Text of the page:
My time in Munich was one of the most valuable internships I have ever had. I was able to work with academics in a field that I am passionate about: environment and climate change policy. I was also able to experience living abroad in Germany. The professor at my placement at the Technische Universität München (TUM), Miranda Schreurs, was a delightful, knowledgeable and generous advisor. My first week in Munich she invited me to a PhD colloquium in Berlin at the Freie Universität. This was my introduction to students that I would meet many times over the course of my two-month internship. These PhD students were able to help me with my master’s paper and provided valuable insight and different perspectives. Two of the PhD students kept in close contact with me throughout the two months and provided me with resources to further my research.
I attended four colloquiums during my time in Germany. These allowed me to learn more about the process that other students use for academic writing and gave me inspiration for my own Masters research paper. Professor Schreurs taught me that attending and participating in colloquiums is a great way to learn from your peers. By attending I was are given an opportunity to learn about new topics and discuss ideas and by participating I was able to receive criticism and gain new perspectives. I experienced this first hand by presenting at the last colloquium in Munich. I received feedback from the professors in attendance and new ideas by PhD students working on similar subjects. In Canada, master’s students do not have access to colloquiums and after my time in Munich I believe Canadian universities should adopt the practice.
I also had the pleasure of sitting in on several delegations visiting TUM and professor Schreurs. The first being two professors from Israel visiting to discuss their research in the fields of energy security in Israel. This topic was new to me and I appreciated learning about the issue and relating it to EU and Canadian energy security issues. Over the course of their week-long visit I was able ask them questions about their research. The second delegation from Korea came to the department to hear from professor Schreurs and her work on denuclearization in Germany, which has pledged to close all nuclear plants by 2022. Being able to sit in on this presentation gave me insight on the political choice made by Germany and how delegations can use professors to inspire policy change. This was useful for my personal knowledge and gave me insight into how academia influences politics. Professor Schreurs was a member of Chancellor Angela Merkel’s German Ethics Commission on a Safe Energy Supply, as well a member of the German Advisory Council on the Environment, and the European Environment and Sustainable Development Advisory Council. Having the opportunity to work with a professor who is so closely linked to German policy was an honour that taught me the value of academia in society.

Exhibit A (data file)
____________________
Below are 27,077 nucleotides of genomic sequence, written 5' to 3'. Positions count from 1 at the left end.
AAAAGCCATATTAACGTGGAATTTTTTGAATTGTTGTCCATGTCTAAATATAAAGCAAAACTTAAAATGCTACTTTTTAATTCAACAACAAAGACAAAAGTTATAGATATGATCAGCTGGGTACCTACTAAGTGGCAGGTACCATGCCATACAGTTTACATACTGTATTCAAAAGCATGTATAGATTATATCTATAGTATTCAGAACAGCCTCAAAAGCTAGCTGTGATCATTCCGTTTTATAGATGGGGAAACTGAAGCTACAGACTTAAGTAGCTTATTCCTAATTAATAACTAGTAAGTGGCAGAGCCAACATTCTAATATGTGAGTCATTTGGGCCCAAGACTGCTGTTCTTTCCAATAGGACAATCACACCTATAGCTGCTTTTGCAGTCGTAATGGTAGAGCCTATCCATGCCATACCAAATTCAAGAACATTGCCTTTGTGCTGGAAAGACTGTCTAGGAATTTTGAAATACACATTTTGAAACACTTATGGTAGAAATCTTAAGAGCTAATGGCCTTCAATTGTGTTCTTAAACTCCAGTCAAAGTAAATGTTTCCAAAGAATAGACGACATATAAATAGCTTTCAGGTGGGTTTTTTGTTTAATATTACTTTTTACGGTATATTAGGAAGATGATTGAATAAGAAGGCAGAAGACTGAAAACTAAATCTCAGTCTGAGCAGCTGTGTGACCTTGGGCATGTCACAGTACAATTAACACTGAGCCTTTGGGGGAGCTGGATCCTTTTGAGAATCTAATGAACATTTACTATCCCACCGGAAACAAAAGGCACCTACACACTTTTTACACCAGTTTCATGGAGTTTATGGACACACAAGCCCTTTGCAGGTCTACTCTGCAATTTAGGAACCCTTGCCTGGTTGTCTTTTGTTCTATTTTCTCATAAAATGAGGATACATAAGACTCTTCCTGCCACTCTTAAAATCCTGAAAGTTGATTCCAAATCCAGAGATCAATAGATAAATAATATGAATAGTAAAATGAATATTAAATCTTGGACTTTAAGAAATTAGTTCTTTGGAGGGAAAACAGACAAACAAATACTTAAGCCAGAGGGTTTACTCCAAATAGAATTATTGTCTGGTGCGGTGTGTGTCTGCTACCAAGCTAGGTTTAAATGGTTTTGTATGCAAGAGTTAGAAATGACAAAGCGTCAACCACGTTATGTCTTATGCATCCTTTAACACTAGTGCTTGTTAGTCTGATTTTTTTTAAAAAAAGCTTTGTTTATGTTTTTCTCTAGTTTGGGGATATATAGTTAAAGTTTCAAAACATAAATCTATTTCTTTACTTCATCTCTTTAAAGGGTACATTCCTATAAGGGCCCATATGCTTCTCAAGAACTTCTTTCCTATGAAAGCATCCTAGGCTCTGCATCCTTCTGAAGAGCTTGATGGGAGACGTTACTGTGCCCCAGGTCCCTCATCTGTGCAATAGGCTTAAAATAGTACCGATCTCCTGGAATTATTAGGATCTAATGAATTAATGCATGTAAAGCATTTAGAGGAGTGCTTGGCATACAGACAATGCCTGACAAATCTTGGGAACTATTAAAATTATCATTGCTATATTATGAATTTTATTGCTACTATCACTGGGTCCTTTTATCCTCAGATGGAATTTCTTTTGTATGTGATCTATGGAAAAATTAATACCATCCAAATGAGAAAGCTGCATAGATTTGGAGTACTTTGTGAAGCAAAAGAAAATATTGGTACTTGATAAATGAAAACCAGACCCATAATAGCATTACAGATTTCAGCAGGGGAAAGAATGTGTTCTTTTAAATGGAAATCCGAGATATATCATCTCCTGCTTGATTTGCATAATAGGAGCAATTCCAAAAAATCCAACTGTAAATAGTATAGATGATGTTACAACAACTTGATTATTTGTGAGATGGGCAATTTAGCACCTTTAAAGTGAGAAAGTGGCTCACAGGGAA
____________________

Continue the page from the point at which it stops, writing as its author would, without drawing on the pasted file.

Another valuable aspect of my internship occurred when Professor Schreurs gave me the opportunity to work on her “Green Dictionary” text that her PhD students have worked on in the past. It was my first time editing a manuscript that would be published. I enjoyed writing new entries and editing other entries to ensure that they were up to date and relevant. This task taught me to work on my time management skills and allowed me to research topics that were not in my usual field of study. I researched nuclear energy policy, historical events surrounding nuclear disasters including Chernobyl and Fukushima, and more. Along with this writing, I worked with a few postdocs in the department and gained experience with proposal writing for conferences and funding. This was a practical experience because proposal writing is a skill I struggled with prior to working with the postdocs. Now I understand the language used in proposals and how to tailor it to different organizations. The postdocs were specifically applying for funding from TUM and a partner Japanese university, as well as applying for a conference in Poland.
Interning at TUM with professor Miranda Schreurs gave me an exciting and unforgettable summer. Learning about environment and climate change policy in Europe and Germany was an experience I will cherish forever. I gained knowledge in new fields of policy, while learning practical skills that I can apply to my graduate degree in Canada and in my future career. I would recommend this internship to any student who is excited by policy and would like to explore Europe!